Getting off: As soon as a blind person gets off the bus, he needs to orient himself by finding a landmark whose location he is familiar with before he makes his way to the destination. If the bus does not stop at the bus stop, the blind person has a lot of trouble getting oriented to understand where he/ she is before they can move towards their destination. “Sometimes I end up spending 10-15 minutes just trying to find my orientation”. A particularly dangerous situation is when the person gets off from the bus when it has stopped away from the bus stop. An interviewee, when asked about a bad experience with the bus system, described a situation in which he unknowingly got off between two busses and they both started moving simultaneously.

 3.  Other Observations
a.  Social Reliance: There is a lot of reliance on people around them for getting around in an unfamiliar area, finding out which bus to take, on co-passengers to let them know when they have reached their destination etc.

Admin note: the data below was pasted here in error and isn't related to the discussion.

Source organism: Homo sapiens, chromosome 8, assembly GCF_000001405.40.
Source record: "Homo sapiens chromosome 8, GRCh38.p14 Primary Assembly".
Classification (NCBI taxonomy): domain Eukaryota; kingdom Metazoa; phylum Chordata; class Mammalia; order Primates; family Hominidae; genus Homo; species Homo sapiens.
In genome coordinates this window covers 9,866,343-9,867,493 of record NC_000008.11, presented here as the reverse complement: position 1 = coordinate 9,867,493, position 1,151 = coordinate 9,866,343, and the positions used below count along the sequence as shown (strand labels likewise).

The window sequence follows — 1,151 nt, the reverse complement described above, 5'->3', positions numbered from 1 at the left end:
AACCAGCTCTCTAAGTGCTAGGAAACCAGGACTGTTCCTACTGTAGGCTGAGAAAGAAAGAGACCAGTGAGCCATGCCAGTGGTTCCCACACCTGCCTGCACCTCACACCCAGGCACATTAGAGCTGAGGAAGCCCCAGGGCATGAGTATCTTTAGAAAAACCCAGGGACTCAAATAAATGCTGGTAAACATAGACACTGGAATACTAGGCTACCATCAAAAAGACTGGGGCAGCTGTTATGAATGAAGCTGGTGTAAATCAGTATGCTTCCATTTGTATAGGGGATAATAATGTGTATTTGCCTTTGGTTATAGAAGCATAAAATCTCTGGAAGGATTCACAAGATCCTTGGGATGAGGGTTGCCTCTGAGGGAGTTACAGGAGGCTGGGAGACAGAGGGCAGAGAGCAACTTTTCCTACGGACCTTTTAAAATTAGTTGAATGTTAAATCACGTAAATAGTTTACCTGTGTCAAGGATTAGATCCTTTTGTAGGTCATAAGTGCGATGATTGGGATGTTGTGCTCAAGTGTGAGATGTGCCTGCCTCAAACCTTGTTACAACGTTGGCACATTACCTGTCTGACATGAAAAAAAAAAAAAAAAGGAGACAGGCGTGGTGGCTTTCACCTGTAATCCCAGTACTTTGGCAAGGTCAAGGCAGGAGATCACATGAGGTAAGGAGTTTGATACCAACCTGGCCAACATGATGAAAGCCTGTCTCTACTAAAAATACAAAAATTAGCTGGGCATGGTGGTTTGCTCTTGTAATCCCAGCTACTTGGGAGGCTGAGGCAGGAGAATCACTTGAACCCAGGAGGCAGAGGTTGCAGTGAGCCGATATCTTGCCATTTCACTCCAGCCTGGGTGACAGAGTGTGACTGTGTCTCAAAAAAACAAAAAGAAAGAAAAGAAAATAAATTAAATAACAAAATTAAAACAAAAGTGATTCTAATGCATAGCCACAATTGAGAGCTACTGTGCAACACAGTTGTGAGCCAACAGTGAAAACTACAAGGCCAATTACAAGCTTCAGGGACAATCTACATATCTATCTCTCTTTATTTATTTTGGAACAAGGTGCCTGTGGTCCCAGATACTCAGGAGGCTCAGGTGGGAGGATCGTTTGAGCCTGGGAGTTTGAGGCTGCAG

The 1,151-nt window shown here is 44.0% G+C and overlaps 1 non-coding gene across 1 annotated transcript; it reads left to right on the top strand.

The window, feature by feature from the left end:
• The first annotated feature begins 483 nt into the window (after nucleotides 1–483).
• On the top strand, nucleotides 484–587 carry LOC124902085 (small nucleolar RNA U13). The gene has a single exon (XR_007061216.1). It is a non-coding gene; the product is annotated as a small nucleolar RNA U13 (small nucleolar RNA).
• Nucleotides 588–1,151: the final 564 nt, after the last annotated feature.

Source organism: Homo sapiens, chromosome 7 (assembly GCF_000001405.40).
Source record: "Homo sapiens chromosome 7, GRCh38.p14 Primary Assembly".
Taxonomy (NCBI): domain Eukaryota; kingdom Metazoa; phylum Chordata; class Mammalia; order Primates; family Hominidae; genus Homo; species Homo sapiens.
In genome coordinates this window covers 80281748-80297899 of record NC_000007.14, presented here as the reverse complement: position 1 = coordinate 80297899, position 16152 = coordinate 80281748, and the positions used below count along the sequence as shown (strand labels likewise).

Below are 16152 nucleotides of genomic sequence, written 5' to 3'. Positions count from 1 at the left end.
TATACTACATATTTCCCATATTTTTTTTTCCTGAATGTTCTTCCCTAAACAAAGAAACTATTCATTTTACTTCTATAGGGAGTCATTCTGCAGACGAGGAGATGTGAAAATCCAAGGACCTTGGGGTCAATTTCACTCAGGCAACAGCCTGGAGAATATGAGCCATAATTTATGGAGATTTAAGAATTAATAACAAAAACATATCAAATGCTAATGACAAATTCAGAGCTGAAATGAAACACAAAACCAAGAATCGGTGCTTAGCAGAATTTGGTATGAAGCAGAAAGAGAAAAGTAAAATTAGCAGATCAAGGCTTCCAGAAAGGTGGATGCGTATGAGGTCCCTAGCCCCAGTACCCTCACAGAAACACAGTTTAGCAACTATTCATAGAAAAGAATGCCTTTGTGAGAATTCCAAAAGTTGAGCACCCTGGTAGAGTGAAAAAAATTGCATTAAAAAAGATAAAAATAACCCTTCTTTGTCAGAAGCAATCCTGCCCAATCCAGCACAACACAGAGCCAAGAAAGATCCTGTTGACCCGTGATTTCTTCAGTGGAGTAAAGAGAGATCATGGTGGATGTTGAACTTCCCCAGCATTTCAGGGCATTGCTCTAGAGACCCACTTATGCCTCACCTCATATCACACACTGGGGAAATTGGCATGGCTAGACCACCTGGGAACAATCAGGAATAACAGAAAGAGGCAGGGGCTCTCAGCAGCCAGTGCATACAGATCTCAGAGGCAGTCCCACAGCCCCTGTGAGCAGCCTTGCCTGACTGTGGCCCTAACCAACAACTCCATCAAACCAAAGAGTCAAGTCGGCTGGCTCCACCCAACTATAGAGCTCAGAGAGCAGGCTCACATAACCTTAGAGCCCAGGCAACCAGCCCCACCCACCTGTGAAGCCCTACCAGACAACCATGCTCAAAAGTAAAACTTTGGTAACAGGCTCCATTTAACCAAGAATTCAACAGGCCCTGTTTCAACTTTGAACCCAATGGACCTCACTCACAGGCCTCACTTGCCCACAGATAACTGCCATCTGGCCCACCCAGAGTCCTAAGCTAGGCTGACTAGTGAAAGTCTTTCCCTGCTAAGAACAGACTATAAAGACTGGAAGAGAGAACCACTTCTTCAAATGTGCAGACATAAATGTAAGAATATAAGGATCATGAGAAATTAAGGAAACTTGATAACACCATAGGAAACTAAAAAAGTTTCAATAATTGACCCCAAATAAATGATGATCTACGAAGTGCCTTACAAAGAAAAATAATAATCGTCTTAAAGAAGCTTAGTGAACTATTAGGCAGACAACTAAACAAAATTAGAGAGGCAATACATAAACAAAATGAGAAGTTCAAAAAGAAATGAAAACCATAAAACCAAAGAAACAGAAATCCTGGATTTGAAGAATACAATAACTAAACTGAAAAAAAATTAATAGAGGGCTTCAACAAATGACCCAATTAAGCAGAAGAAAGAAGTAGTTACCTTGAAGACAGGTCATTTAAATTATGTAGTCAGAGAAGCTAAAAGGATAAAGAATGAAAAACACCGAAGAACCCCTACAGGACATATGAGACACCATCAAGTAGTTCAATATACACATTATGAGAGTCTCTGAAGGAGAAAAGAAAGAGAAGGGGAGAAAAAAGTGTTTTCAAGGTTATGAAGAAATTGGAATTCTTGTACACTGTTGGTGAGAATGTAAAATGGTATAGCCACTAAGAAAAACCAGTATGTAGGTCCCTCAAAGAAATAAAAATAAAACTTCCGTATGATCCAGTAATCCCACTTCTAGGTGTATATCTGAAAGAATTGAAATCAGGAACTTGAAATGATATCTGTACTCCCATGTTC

b.  Braille signs do not work: Some cities have experimented with Braille timetables at bus stops. We found out that the blind are unwilling to touch any Braille signs at public places because they might be covered with spit stains from people who chew betel-nuts. 
c.  Low hanging branches and eye- level billboards: Since the blind use their stick to find their way around, they are unable to detect things which are at a certain height above the ground. I once saw a blind person bang his head into a low hanging tree branch at the Bangalore bus stand. 

Current Status and Future Direction
The project is still in the research phase. Based on what we know at this stage we are thinking of creating videos to sensitize bus drivers and conductors to the needs of the blind. We are also thinking about how we can use auditory, olfactory and kinaesthetic landmarks to give directions to the blind.I am using my blog to put all of the findings from our study in the open domain. (http://lukwhostalking.com/tag/blind)

[Credits: Arun Martin, Anupriya Gupta and Ishan Bhalla]


BMTC Bus Usage by the Blind: Mapping the User Journey